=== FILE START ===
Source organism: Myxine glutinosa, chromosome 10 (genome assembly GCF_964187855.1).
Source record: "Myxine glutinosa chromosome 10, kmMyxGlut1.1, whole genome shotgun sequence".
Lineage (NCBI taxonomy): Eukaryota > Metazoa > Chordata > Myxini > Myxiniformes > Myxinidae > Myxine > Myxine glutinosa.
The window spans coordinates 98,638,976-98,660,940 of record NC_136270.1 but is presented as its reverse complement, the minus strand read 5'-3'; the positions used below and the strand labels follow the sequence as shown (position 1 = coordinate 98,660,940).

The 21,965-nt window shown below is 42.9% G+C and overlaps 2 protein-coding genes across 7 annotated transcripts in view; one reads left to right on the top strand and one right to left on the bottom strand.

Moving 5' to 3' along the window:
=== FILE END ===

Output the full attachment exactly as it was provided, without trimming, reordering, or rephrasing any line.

Source organism: Myxine glutinosa, chromosome 10 (genome assembly GCF_964187855.1).
Source record: "Myxine glutinosa chromosome 10, kmMyxGlut1.1, whole genome shotgun sequence".
Lineage (NCBI taxonomy): Eukaryota > Metazoa > Chordata > Myxini > Myxiniformes > Myxinidae > Myxine > Myxine glutinosa.
The window spans coordinates 98,638,976-98,660,940 of record NC_136270.1 but is presented as its reverse complement, the minus strand read 5'-3'; the positions used below and the strand labels follow the sequence as shown (position 1 = coordinate 98,660,940).

The 21,965-nt window shown below is 42.9% G+C and overlaps 2 protein-coding genes across 7 annotated transcripts in view; one reads left to right on the top strand and one right to left on the bottom strand.

Moving 5' to 3' along the window: